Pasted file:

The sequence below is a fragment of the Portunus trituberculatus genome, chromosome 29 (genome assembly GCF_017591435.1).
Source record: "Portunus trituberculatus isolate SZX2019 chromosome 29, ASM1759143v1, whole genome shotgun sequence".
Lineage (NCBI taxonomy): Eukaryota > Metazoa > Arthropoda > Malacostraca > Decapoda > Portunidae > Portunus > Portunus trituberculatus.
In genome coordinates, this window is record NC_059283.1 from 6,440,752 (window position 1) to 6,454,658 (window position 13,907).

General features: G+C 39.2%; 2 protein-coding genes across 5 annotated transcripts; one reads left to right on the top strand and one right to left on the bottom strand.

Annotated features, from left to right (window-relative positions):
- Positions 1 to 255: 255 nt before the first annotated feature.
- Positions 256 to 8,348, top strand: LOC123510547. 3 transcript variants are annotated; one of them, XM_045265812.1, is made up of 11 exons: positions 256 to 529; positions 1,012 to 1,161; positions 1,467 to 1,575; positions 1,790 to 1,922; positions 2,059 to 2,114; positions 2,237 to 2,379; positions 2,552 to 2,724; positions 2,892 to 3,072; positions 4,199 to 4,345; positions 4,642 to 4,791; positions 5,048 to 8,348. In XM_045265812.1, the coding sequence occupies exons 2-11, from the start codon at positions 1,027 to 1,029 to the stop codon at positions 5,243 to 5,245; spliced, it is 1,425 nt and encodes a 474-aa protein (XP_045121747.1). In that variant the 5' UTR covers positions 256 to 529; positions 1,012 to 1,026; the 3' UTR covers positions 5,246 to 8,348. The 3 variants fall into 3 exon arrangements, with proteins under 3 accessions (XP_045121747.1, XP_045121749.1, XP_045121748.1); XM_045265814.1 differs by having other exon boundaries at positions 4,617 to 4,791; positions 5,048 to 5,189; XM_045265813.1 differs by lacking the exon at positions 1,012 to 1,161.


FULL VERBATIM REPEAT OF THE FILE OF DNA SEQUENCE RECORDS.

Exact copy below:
The sequence below is a fragment of the Portunus trituberculatus genome, chromosome 29 (genome assembly GCF_017591435.1).
Source record: "Portunus trituberculatus isolate SZX2019 chromosome 29, ASM1759143v1, whole genome shotgun sequence".
Lineage (NCBI taxonomy): Eukaryota > Metazoa > Arthropoda > Malacostraca > Decapoda > Portunidae > Portunus > Portunus trituberculatus.
In genome coordinates, this window is record NC_059283.1 from 6,440,752 (window position 1) to 6,454,658 (window position 13,907).

General features: G+C 39.2%; 2 protein-coding genes across 5 annotated transcripts; one reads left to right on the top strand and one right to left on the bottom strand.

Annotated features, from left to right (window-relative positions):
- Positions 1 to 255: 255 nt before the first annotated feature.
- Positions 256 to 8,348, top strand: LOC123510547. 3 transcript variants are annotated; one of them, XM_045265812.1, is made up of 11 exons: positions 256 to 529; positions 1,012 to 1,161; positions 1,467 to 1,575; positions 1,790 to 1,922; positions 2,059 to 2,114; positions 2,237 to 2,379; positions 2,552 to 2,724; positions 2,892 to 3,072; positions 4,199 to 4,345; positions 4,642 to 4,791; positions 5,048 to 8,348. In XM_045265812.1, the coding sequence occupies exons 2-11, from the start codon at positions 1,027 to 1,029 to the stop codon at positions 5,243 to 5,245; spliced, it is 1,425 nt and encodes a 474-aa protein (XP_045121747.1). In that variant the 5' UTR covers positions 256 to 529; positions 1,012 to 1,026; the 3' UTR covers positions 5,246 to 8,348. The 3 variants fall into 3 exon arrangements, with proteins under 3 accessions (XP_045121747.1, XP_045121749.1, XP_045121748.1); XM_045265814.1 differs by having other exon boundaries at positions 4,617 to 4,791; positions 5,048 to 5,189; XM_045265813.1 differs by lacking the exon at positions 1,012 to 1,161.